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Tool: Goal setting

Goal setting is important because it gives purpose and direction to the learning that takes place in school and in the home and community. Parents may be unsure how they can work with you to help their students set goals that are appropriate to their age, interests, talents and abilities. They also may lack knowledge about choices, opportunities and sources of support. There are several ways to encourage parents to help their students:

  • Set short-term goals for increasing their participation and learning in the classroom
  • Set long-term goals that articulate a vision for their educational and work goals

Below are two tools that are designed to help you stimulate conversation and action about short-term and long-term goals:

1of 2. How do I support parents in helping their children set short-term goals that are appropriate and realistic?  Although most parents have goals for their children, they may not have discovered the importance of involving their children in the process.  Here is a template that you can use to suggest to parents that they have those conversations. The template can be adapted to your subject matter and grade level.

Making connections: Supporting your student in setting SMART goals

Dear Parents,

In our class we have been working on setting classroom goals—what we hope to achieve across the year as a learning community. I want to encourage you to work with your student to set individual goals as well. Having goals helps give purpose to a student's learning and active participation in our classroom!

A popular model for goal setting is to make sure goals are SMART:

Specific: Can your student see clearly what s/he wants to achieve?

Measurable: How will you know your student is making progress toward the goal?  When will you know the goal has been reached?

Attainable: Is there a reasonable plan for achieving the goal and likelihood that your student will get there?

Realistic: Is the goal “just right” for your student’s abilities and resources (not too hard, not too easy)?

Timely: Have you identified a specific time limit so your student keeps the momentum going?

The attached page is designed to stimulate a discussion with your student and can be used as a record to keep track of progress.

[your name]

Student Name:

Goal setting chart


What are you going to do? What do you want to accomplish? Why is this important?


What actions, products and accomplishments will help you know you are making progress? What will be the signal that your goal is achieved?


What specific plan will you follow? Do you have the time and resources to follow your plan?


What abilities and resources will you use to reach your goal? Is your goal challenging enough, but still attainable?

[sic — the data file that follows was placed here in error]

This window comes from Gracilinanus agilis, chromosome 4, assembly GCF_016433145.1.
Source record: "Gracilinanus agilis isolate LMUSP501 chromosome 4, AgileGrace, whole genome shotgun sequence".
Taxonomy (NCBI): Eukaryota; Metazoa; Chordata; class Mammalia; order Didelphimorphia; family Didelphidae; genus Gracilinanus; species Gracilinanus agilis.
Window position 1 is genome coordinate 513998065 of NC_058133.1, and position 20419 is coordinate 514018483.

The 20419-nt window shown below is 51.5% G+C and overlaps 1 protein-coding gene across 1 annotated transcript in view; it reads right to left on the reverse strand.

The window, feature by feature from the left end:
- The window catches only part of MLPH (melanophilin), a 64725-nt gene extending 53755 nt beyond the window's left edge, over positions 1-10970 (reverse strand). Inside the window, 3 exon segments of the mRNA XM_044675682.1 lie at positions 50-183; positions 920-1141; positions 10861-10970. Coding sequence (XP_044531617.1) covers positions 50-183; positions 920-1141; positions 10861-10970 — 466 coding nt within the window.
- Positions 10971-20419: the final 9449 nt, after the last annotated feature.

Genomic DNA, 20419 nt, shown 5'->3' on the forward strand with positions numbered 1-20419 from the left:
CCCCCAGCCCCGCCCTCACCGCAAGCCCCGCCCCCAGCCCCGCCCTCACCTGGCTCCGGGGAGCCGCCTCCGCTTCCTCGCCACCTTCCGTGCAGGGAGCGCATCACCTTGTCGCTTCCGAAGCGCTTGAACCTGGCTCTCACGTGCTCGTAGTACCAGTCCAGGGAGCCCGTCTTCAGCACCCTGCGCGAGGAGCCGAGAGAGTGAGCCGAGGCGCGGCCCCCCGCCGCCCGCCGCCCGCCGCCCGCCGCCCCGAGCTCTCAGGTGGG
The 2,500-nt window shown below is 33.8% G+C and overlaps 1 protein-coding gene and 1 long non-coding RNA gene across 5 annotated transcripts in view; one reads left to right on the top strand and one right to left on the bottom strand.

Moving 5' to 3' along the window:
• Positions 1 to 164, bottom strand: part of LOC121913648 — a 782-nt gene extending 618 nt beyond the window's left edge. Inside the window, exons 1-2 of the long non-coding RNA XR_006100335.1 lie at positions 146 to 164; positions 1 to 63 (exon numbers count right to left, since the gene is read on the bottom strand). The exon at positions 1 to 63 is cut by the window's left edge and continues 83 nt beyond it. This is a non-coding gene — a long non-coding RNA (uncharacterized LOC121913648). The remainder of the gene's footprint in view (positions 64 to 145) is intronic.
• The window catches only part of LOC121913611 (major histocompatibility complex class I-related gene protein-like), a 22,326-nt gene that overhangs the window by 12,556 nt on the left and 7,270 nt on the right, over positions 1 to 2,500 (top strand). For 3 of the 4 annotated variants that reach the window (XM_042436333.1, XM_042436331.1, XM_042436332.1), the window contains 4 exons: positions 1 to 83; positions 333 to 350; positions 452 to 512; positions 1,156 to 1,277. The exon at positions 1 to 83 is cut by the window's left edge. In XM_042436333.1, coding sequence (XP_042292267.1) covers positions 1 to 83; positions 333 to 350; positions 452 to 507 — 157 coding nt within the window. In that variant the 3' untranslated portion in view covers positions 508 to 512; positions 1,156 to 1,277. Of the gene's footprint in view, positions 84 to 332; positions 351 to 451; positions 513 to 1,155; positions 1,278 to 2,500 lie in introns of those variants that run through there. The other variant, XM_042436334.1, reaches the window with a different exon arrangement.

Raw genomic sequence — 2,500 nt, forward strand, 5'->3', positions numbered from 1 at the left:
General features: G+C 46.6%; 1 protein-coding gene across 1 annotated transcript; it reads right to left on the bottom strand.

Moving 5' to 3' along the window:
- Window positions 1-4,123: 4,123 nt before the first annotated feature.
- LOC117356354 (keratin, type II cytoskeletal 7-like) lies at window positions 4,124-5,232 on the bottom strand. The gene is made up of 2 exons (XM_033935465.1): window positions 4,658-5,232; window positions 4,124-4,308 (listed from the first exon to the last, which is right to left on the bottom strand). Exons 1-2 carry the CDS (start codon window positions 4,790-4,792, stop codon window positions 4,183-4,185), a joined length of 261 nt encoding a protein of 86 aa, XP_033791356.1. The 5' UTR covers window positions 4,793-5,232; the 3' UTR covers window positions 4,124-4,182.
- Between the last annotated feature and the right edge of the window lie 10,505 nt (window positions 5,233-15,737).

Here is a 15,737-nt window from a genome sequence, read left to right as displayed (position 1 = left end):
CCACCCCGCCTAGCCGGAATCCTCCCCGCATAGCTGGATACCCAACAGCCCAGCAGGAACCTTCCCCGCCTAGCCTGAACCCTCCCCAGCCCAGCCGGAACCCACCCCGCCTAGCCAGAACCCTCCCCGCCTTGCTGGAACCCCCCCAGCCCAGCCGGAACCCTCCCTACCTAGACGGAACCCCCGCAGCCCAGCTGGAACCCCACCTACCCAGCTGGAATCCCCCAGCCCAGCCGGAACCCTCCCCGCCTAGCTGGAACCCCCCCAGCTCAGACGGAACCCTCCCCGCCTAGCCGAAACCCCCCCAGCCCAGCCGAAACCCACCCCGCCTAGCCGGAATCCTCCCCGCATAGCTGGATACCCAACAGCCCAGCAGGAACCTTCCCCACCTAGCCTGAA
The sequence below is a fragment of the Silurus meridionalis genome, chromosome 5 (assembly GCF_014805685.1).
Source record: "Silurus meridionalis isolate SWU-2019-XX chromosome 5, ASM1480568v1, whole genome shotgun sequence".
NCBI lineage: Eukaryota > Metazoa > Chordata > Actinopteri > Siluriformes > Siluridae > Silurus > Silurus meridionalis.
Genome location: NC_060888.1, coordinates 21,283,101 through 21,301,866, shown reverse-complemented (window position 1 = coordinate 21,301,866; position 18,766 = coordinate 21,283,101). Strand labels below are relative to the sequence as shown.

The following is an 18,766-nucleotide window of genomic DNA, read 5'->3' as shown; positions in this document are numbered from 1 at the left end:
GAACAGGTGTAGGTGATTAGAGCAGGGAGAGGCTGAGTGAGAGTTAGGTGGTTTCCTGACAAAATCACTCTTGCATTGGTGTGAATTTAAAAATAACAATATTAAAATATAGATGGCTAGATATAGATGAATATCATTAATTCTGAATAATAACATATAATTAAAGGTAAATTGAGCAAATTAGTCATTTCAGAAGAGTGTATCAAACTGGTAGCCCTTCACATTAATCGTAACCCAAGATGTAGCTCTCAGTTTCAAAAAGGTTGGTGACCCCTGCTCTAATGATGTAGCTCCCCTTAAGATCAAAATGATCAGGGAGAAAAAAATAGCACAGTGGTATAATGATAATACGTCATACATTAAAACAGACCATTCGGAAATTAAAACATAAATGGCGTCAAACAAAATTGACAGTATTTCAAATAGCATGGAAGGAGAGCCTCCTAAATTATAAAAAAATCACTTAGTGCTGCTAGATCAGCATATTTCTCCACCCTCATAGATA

What is your target date for achieving your goal?

Progress Report on (date):

Where am I in reaching my goal? What else needs to be done?

Progress Report on (date):

Where am I in reaching my goal? What else needs to be done?

2 of 2. How can I support parents who wish to set long-term educational goals with their students that help them prepare for college and/or work?
Before children enter school, they begin to talk about “what they want to be” when they grow up. Often, younger students are limited to choosing adult roles that they have been exposed to—community workers (fire fighters, police, health care professionals, transportation workers, and so on). To expand their thinking and make choices that are appropriate and realistic, they need exposure to a range of alternatives. They also need information about what educational goals and financial planning will help them work toward their vision.

The following checklist is designed to help you think about age-appropriate ways to support families in the exploration process, and to help them link what you are trying to accomplish in your classroom with long-term goals for their children.

Checklist: Supporting parents in educational and career option exploration

  • What are age-appropriate questions for parents and their children to ask about educational and career options available?
  • How can I find out what questions they are asking?
  • What resources are available in the school and community that I could help parents and students become aware of?
  • What are parents most likely to feel worried or concerned about? What information or school/community services would help them address their concerns?
  • What topics and issues can we explore in the classroom to help students become involved in the conversation about educational and career options? How could interactive homework assignments facilitate those conversations?
  • How can I work with families whose first language is not English?

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